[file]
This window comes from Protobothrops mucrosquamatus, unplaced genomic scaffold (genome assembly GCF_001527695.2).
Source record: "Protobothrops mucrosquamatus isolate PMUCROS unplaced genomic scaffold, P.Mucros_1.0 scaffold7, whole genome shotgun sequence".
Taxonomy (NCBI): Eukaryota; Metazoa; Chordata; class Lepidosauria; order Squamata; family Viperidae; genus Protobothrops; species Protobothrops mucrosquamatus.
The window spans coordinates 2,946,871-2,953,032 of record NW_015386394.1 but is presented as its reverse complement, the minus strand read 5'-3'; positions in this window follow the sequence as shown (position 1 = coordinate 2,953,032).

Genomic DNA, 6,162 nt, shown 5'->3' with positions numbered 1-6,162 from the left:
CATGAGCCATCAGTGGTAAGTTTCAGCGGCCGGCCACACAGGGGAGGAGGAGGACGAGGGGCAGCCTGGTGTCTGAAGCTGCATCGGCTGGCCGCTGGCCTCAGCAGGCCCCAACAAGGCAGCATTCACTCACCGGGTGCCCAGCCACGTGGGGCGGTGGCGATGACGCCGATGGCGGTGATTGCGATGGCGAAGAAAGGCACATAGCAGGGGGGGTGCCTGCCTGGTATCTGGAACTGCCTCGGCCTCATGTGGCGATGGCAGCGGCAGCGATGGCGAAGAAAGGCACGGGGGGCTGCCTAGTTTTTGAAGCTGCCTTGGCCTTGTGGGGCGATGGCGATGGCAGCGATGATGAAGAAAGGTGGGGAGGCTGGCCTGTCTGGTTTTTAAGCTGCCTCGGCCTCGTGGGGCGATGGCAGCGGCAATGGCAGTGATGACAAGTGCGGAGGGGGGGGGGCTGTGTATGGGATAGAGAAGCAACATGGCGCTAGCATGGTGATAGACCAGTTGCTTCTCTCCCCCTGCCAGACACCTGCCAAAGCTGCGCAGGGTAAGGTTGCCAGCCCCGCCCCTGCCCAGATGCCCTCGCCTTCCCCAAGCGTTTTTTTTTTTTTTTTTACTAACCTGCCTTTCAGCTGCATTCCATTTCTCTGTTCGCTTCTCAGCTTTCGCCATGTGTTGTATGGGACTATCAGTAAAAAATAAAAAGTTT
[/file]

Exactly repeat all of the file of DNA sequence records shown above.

This window comes from Protobothrops mucrosquamatus, unplaced genomic scaffold (genome assembly GCF_001527695.2).
Source record: "Protobothrops mucrosquamatus isolate PMUCROS unplaced genomic scaffold, P.Mucros_1.0 scaffold7, whole genome shotgun sequence".
Taxonomy (NCBI): Eukaryota; Metazoa; Chordata; class Lepidosauria; order Squamata; family Viperidae; genus Protobothrops; species Protobothrops mucrosquamatus.
The window spans coordinates 2,946,871-2,953,032 of record NW_015386394.1 but is presented as its reverse complement, the minus strand read 5'-3'; positions in this window follow the sequence as shown (position 1 = coordinate 2,953,032).

Genomic DNA, 6,162 nt, shown 5'->3' with positions numbered 1-6,162 from the left:
CATGAGCCATCAGTGGTAAGTTTCAGCGGCCGGCCACACAGGGGAGGAGGAGGACGAGGGGCAGCCTGGTGTCTGAAGCTGCATCGGCTGGCCGCTGGCCTCAGCAGGCCCCAACAAGGCAGCATTCACTCACCGGGTGCCCAGCCACGTGGGGCGGTGGCGATGACGCCGATGGCGGTGATTGCGATGGCGAAGAAAGGCACATAGCAGGGGGGGTGCCTGCCTGGTATCTGGAACTGCCTCGGCCTCATGTGGCGATGGCAGCGGCAGCGATGGCGAAGAAAGGCACGGGGGGCTGCCTAGTTTTTGAAGCTGCCTTGGCCTTGTGGGGCGATGGCGATGGCAGCGATGATGAAGAAAGGTGGGGAGGCTGGCCTGTCTGGTTTTTAAGCTGCCTCGGCCTCGTGGGGCGATGGCAGCGGCAATGGCAGTGATGACAAGTGCGGAGGGGGGGGGGCTGTGTATGGGATAGAGAAGCAACATGGCGCTAGCATGGTGATAGACCAGTTGCTTCTCTCCCCCTGCCAGACACCTGCCAAAGCTGCGCAGGGTAAGGTTGCCAGCCCCGCCCCTGCCCAGATGCCCTCGCCTTCCCCAAGCGTTTTTTTTTTTTTTTTTACTAACCTGCCTTTCAGCTGCATTCCATTTCTCTGTTCGCTTCTCAGCTTTCGCCATGTGTTGTATGGGACTATCAGTAAAAAATAAAAAGTTT